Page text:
Returning to London in 1818, Hayter practised as a portrait painter in oils and history painter. Dubbed ‘The Phoenix’ by William Beckford, Hayter showed a pomposity that irritated his fellow artists, but he mixed with many aristocratic families, his unconventional domestic life set him apart from official Academy circles: he was never elected to the Royal Academy. Hayter was innovative during the 1820s. George Agar-Ellis commissioned the Trial of Queen Caroline in the House of Lords in 1820. In the Trial of William, Lord Russell, in the Old Bailey in 1683 Hayter celebrated John Russell’s ancestry, in a work reminiscent of fashionable tableaux vivants of the country-house set. In 1826 Hayter settled in Italy; the Banditti of Kurdistan Assisting Georgians in Carrying off Circassian Women, completed in Florence for John Proby, 1st Earl of Carysfort, demonstrated Hayter’s assimilation of the style and exotic subject-matter of contemporary French Romantic art. In 1827 his mistress, Louisa Cauty, died after poisoning herself with arsenic.
Although it was an accident, in a bid for attention, it was assumed that he had driven her to suicide, he was forced by the scandal to move from Florence to Rome. By late 1828 he was in Paris, where his portraits of English society members were stylistically akin to the work of recent French portrait painters such as François Gérard. In 1831 Hayter returned to England, his grandiose plan to paint the first sitting after the passage of the Reform Bill resulted in his painting Moving the Address to the Crown on the Opening of the First Reformed Parliament in the Old House of Commons, 5 February 1833, for which he executed nearly 400 portrait studies in oil. Hayter was an ardent supporter of the reform movement and this painting was not commissioned but to all intents and purposes a labour of love, it occupied him for ten years with no guarantee of financial reward. This is one of the last images executed of the interior of the old House of Commons before its destruction in the fire of 1834; the painting was purchased by the government for the nation in 1854, 20 years after it was started.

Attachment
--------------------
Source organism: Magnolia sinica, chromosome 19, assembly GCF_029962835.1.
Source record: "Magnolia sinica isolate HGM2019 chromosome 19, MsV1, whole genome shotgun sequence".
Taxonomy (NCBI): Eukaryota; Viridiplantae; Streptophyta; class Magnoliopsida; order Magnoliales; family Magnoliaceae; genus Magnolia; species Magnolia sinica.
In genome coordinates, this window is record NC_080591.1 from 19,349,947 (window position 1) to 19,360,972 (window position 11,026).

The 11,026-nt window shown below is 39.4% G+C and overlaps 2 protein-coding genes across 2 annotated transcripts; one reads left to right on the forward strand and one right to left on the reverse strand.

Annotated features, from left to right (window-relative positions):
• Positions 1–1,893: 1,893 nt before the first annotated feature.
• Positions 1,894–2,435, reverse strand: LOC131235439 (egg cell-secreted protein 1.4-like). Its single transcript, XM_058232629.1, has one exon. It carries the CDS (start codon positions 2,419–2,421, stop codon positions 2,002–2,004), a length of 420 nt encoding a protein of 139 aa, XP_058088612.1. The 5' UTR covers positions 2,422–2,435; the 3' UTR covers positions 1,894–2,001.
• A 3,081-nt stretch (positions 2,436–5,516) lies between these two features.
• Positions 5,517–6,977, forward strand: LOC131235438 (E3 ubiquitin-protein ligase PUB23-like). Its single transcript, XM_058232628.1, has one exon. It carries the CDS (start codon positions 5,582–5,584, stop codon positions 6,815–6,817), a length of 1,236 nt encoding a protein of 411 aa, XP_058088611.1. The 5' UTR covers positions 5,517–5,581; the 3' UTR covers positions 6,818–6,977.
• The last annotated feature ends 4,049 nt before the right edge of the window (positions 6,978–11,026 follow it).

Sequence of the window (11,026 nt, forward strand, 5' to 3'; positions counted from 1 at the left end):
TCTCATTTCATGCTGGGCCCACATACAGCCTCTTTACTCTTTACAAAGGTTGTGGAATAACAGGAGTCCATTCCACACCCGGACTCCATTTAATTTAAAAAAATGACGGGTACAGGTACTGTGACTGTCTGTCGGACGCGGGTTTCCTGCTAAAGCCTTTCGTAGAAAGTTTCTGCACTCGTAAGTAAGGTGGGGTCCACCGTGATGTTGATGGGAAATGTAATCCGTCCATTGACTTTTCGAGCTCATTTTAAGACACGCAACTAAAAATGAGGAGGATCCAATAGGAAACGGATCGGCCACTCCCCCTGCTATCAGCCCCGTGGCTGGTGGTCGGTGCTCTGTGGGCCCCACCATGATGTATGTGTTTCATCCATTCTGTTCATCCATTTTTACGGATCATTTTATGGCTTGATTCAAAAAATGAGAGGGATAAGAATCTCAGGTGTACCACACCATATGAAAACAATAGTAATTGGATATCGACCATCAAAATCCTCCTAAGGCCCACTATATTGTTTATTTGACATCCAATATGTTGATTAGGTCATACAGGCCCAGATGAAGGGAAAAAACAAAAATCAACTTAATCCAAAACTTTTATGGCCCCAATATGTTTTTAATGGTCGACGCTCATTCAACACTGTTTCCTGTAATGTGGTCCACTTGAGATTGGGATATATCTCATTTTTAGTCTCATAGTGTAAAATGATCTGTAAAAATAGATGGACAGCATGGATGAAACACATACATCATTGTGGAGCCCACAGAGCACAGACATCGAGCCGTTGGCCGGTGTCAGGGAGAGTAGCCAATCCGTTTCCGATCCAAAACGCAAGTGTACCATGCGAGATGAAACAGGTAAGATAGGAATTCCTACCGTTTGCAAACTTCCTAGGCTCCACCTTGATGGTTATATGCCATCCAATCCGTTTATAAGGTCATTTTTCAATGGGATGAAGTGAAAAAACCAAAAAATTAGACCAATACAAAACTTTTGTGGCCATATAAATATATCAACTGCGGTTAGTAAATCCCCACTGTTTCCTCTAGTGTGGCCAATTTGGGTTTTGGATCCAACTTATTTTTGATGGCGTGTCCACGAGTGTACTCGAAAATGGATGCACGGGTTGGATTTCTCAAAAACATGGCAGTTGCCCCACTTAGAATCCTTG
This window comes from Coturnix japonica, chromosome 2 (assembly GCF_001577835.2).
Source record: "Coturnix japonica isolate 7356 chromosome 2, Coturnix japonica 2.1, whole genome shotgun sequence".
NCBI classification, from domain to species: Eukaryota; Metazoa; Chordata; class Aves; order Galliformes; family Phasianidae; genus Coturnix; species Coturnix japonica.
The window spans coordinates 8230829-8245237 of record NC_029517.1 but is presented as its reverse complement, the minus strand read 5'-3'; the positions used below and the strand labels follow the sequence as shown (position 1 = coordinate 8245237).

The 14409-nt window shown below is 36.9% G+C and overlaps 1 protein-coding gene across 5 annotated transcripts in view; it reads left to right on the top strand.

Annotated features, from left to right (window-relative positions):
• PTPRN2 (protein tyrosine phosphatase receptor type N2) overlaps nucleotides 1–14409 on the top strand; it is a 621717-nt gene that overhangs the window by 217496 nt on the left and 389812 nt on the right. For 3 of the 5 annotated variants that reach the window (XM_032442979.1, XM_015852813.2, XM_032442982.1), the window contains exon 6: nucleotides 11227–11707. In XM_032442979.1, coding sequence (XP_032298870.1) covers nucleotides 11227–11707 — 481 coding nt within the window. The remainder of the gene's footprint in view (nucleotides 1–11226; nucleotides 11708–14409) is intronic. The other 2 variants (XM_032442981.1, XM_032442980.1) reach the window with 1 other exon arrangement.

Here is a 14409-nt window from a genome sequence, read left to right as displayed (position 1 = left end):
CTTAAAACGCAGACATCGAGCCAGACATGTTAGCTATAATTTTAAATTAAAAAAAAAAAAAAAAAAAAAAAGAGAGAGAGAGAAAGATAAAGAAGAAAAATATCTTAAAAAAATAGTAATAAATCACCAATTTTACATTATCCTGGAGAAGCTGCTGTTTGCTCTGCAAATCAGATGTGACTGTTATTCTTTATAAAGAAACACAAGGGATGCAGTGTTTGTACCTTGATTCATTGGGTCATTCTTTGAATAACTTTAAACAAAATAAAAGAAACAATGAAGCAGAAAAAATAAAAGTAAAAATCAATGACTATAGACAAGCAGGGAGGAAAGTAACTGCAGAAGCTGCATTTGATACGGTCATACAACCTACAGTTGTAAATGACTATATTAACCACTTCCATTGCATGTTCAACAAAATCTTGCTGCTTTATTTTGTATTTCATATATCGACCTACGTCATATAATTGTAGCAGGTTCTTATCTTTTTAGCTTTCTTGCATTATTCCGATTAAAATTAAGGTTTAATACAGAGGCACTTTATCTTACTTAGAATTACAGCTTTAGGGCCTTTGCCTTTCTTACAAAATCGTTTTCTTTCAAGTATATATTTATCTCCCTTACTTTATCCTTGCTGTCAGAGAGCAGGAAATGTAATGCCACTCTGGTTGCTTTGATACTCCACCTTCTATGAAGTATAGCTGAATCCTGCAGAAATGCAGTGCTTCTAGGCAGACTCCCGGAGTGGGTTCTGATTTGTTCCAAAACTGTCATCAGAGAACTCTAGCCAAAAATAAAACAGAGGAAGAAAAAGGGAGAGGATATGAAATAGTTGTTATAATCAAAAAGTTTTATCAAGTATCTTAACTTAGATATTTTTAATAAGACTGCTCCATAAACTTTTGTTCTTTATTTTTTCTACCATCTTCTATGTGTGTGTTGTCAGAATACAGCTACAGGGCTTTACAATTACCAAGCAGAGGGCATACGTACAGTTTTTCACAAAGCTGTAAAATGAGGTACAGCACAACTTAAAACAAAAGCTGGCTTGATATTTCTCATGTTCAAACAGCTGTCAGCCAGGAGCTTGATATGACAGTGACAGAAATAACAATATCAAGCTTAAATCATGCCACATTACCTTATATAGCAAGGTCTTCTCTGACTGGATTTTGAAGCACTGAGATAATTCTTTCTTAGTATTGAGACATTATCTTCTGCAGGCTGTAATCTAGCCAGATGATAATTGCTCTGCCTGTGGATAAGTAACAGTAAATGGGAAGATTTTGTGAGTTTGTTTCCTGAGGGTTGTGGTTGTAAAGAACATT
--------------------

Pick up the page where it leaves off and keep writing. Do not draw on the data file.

Having painted the young Princess Victoria, Hayter was not a surprising choice as the new Queen’s'Portrait and Historical Painter'. But on the death of Sir David Wilkie in 1841 Hayter's appointment as Principal Painter in Ordinary to the Queen caused some annoyance at the Royal Academy as this appointment had been the preserve of the President Sir Martin Archer Shee. In 1842 Hayter was knighted, he painted several royal ceremonies including Queen Victoria’s coronation of 1838 and marriage of 1840 and the Christening of the Prince of Wales of 1843. He painted several royal portraits including his most well known work the State Portrait of the new Queen Victoria. Several versions of this portrait were done, with the assistance of the artist's son Angelo, to be sent as diplomatic gifts. Hayter's active period at court was short-lived however, because Albert preferred German painters suc
Albert, Prince Consort
Prince Albert of Saxe-Coburg and Gotha was the husband of Queen Victoria. He was born in the Saxon duchy of Saxe-Coburg-Saalfeld, to a family connected to many of Europe's ruling monarchs. At the age of 20, he married Queen Victoria, he felt constrained by his role of prince consort, which did not afford him power or responsibilities. He developed a reputation for supporting public causes, such as educational reform and the abolition of slavery worldwide, was entrusted with running the Queen's household and estates, he was involved with the organisation of the Great Exhibition of 1851, a resounding success. Victoria came to depend more on his support and guidance, he aided the development of Britain's constitutional monarchy by persuading his wife to be less partisan in her dealings with Parliament—although he disagreed with the interventionist foreign policy pursued during Lord Palmerston's tenure as Foreign Secretary. Albert died at the young age of 42. Victoria was so devastated at the loss of her husband that she entered into a deep state of mourning and wore black for the rest of her life.
On her death in 1901, their eldest son succeeded as Edward VII, the first British monarch of the House of Saxe-Coburg and Gotha, named after the ducal house to which Albert belonged. Albert was born at Schloss Rosenau, near Coburg, the second son of Ernest III, Duke of Saxe-Coburg-Saalfeld, his first wife, Louise of Saxe-Gotha-Altenburg. Albert's future wife, was born earlier in the same year with the assistance of the same midwife, Charlotte von Siebold. Albert was baptised into the Lutheran Evangelical Church on 19 September 1819 in the Marble Hall at Schloss Rosenau with water taken from the local river, the Itz, his godparents were the Dowager Duchess of Saxe-Coburg-Saalfeld. In 1825, Albert's great-uncle, Frederick IV, Duke of Saxe-Gotha-Altenburg, died, his death led to a realignment of Saxon duchies the following year and Albert's father became the first reigning duke of Saxe-Coburg and Gotha. Albert and his elder brother, spent their youth in a close companionship marred by their parents' turbulent marriage and eventual separation and divorce.